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Confessions of a Lightworker Lemming

One definite outcome of lemming behavior

Nudge, nudge, wink, wink.

I am a lightworker lemming. Not a teenage werewolf or survivor of a chain gang, but a lightworker lemming. To escape from the ravages of Lemming Disease, I made the task a lifelong study. I now experience moments of release and then periodic onset of the disease again. I cannot relax my vigil even for an instant because the disease re-presents itself if given the slightest opening.

Because the condition can be serious, can spread in a very short time and can reach epidemic proportions seemingly overnight, I am issuing this medical alert. I recommend that everyone familiarize themselves with the facts of this disease. I can only refer to my own experience to show how difficult it is to treat and how extensive are its ravages.

Epidemiology

Lemming Disease is ancient. It was known in Roman times, the Middle Ages, on the frontier, and in the modern city. It is found in all climates. It has been seen in the Holy Land as well as less holy lands. It afflicts a large proportion of the population. When it breaks out, it can quickly spread throughout the masses – particularly throughout the masses.

It is named after an innocuous creature, which, when it abandons individual judgment or discernment, can take catastrophic steps, even extending to extinguishing its own life in service to the emotionally-aroused group.

It has been called by different names at different times: following the crowd, mob rule, redneck behavior, etc. It is spread by a carrier clinically known as a demagogue but popularly known as a rabble-rouser. It thrives on rhetoric and what one doctor has called “memes.” Memes are slogan-like encapsulations of events, which leave out as much as they explain. Lemmings thrive on memes just as fruitflies thrive on table scraps.

Contracted early in life, it can be episodic and periodic. Left untreated over time, it can gain control of the organism and quickly become chronic. It grows by repeated episodes.

Signs and Symptoms

The leading sign of the disease is self-righteousness, a sense communicated by word or gesture that one is right, one’s side is right, one’s side has God on it, will win, will leave the other in the ash heap of history, etc. This sign gradually resolves itself into a particular facial mask which displays disdain for others and unfailing confidence in the rightness of one’s own cause.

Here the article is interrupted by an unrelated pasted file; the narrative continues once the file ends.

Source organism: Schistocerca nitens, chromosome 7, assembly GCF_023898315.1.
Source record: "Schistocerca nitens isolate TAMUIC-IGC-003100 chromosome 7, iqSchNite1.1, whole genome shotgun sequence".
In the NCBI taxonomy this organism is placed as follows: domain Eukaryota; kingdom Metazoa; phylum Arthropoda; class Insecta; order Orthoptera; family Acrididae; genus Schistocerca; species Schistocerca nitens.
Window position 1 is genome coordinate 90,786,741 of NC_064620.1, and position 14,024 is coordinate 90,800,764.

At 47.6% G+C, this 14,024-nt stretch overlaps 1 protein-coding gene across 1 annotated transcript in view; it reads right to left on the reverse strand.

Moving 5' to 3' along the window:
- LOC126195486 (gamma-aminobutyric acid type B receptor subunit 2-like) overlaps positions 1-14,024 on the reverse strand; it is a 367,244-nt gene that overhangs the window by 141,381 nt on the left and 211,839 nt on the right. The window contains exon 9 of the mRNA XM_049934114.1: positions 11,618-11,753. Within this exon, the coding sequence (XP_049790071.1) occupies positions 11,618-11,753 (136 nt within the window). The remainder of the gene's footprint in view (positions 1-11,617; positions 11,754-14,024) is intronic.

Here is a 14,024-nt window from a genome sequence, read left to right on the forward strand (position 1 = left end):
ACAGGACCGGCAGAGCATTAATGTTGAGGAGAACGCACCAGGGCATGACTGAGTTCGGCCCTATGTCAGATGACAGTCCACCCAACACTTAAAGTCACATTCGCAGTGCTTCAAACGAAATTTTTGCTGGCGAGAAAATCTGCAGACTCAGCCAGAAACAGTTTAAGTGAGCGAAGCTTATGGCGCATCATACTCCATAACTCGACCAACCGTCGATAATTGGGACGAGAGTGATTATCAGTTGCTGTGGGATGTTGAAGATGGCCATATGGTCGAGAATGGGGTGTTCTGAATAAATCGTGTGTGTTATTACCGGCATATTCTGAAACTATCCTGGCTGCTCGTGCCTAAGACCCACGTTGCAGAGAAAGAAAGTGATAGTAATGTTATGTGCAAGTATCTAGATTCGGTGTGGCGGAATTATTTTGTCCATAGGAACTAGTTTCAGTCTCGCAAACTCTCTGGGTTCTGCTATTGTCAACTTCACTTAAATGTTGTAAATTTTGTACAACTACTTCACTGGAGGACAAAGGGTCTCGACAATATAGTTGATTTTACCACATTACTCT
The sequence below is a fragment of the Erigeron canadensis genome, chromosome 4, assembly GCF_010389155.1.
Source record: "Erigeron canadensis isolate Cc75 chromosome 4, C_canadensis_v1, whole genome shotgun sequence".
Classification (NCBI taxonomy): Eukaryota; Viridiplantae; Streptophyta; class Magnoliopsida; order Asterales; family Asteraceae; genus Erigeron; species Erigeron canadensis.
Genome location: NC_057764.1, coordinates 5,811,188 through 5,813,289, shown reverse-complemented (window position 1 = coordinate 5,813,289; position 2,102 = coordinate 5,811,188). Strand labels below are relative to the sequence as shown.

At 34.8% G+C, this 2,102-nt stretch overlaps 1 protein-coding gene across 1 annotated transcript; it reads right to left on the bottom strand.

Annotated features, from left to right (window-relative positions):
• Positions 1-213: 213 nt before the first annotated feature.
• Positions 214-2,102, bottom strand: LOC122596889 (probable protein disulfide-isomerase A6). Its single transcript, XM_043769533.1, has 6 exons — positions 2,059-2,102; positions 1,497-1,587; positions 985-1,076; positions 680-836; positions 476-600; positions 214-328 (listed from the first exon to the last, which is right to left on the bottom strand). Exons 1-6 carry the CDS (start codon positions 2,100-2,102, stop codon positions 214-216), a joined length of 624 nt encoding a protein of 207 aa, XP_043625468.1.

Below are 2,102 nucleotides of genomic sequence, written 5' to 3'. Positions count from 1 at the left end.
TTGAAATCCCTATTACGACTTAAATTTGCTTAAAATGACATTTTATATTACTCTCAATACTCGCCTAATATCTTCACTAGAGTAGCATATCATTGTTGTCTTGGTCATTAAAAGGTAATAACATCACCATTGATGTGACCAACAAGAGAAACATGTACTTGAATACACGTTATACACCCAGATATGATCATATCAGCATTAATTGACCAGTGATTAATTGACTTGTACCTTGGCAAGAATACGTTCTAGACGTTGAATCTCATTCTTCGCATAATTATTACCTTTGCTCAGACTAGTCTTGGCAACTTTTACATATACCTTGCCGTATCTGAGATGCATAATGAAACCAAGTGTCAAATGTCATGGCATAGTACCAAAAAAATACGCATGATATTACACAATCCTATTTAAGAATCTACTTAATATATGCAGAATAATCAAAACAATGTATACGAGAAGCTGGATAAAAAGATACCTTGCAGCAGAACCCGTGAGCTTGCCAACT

Lemming Disease can be spread in seemingly-innocuous situations

Its symptoms are snap judgments and knee-jerk reactions to events, the onset of mental and emotional arthritis, with a general stiffening of the mental and emotional joints. Eventually our voices and ideas become restricted in their range and we become living fossils.

Target Population

It can affect anyone. But it particularly afflicts the brave, those who are willing to stand out from the usual passivity of the group and protest an unwanted condition. To find strength, they join in numbers and engage in antipathetic behavior, which can quickly go to excess and does not yield to reason.

Ironically, having initially stood out from the group, the victim of Lemming Disease now succumbs to the group.

In its extreme form, redneck victims of it can be found in any population – darkworker or lightworker. The same sclerosis or arthritis results no matter what one’s view or intentions. It spreads quickly among men. Locker-room behavior is a particularly-fruitful medium. But it does not spare women.

Etiology

Advanced case of sclerosis from Lemming Disease. Notice the button where the Third Eye should be.

Lemming Disease has many causes. It spreads because numbers offer a sense of comfort and safety. People under its influence do what they never would have done alone. It is seen to spread wildly under conditions of public assembly or discussion.

In its beginning stages, the condition is temporary and leaves one feeling ashamed upon subsidence, if one has any residual connection with one’s inner doctor, that is. Lingering self-righteousness perpetuates it by allowing one to live with the results of an outbreak. It is a form of compensation for the damage caused by one’s behavior.